For comparison, in the U.S. oil and gas is responsible for about 30% of all man-made methane emissions. This is a much higher fraction than the global number, and must reflect the huge role of the oil and gas industry in the U.S.

Figure 1. Two hot spots of methane emissions from New Mexico in 2019. Source: EDF.
Figure 1. Two hot spots of methane emissions from New Mexico in 2019. Source: EDF.

The EDF Contribution.

Nobody has contributed more to make the world aware of the methane danger than the Environmental Defense Fund (EDF).

EDF unwrapped the science that supported this. “The amount of warming over the long term is important, but so is the speed of warming,” said Dr Ilessa Ocko, senior climate scientist of EDF. “By overlooking the near-term warming from methane, we’re missing an opportunity to make a real difference right now, in our lifetime. This truly is the methane moment.”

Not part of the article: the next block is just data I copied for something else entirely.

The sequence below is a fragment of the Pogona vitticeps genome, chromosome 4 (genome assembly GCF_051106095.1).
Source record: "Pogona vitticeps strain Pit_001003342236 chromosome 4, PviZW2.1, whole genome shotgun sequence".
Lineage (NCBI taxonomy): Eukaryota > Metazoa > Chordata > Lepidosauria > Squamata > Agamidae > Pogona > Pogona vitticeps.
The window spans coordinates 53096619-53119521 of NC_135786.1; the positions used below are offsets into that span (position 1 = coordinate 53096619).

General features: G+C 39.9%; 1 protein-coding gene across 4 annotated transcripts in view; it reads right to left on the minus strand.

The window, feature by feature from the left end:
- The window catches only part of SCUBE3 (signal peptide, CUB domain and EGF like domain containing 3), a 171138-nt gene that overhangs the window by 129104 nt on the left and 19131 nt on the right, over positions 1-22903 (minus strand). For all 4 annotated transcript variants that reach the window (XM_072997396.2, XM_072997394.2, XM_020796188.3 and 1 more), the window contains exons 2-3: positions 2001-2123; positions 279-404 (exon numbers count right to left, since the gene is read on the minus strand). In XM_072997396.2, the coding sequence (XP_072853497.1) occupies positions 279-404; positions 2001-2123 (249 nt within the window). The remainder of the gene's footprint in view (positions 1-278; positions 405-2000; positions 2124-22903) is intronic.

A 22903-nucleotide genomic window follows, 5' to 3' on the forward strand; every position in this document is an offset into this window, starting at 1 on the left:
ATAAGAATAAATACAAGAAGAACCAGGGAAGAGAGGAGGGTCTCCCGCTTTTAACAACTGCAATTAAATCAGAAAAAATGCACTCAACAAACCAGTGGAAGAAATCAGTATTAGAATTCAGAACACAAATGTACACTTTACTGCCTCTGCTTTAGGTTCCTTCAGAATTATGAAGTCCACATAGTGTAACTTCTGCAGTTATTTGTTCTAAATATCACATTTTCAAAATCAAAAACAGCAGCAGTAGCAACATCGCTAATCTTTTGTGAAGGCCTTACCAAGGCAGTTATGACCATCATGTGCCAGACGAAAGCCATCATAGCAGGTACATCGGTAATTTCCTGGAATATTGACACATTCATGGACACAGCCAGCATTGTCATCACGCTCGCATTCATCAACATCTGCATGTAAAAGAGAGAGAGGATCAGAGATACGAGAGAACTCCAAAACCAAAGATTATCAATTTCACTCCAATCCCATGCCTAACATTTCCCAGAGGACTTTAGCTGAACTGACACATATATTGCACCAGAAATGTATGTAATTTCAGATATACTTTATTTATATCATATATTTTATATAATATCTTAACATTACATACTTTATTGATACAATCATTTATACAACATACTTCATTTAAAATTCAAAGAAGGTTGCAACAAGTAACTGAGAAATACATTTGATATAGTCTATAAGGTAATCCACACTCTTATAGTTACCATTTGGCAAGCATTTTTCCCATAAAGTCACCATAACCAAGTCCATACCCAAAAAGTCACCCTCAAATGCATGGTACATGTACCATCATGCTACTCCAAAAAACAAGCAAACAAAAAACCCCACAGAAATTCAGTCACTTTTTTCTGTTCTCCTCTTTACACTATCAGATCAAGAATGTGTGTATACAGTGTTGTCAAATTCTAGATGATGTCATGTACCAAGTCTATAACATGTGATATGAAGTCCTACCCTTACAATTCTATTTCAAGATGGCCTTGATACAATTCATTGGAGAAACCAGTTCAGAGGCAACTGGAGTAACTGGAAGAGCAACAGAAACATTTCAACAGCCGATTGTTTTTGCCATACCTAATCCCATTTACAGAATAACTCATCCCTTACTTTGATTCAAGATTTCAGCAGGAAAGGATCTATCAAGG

The UN picked up the baton and carried it to COP27 in Scotland. More recently, COP28 in Dubai has also formalized the methane issue. Fifty oil companies pledged to achieve net-zero methane emissions by 2030 and to end routine flaring from active oil or gas wells. These fifty oil companies amount to half of global production of oil, so their agreement is highly significant. If the pledge succeeds, it will avoid a rise of 0.1 C degrees, equivalent to about 5 years temperature rise under present conditions.

Figure 2. Plume of natural gas (mostly methane) from a gas line in California. Source: NASA/JPL-Caltech.
Figure 2. Plume of natural gas (mostly methane) from a gas line in California. Source: NASA/JPL-Caltech.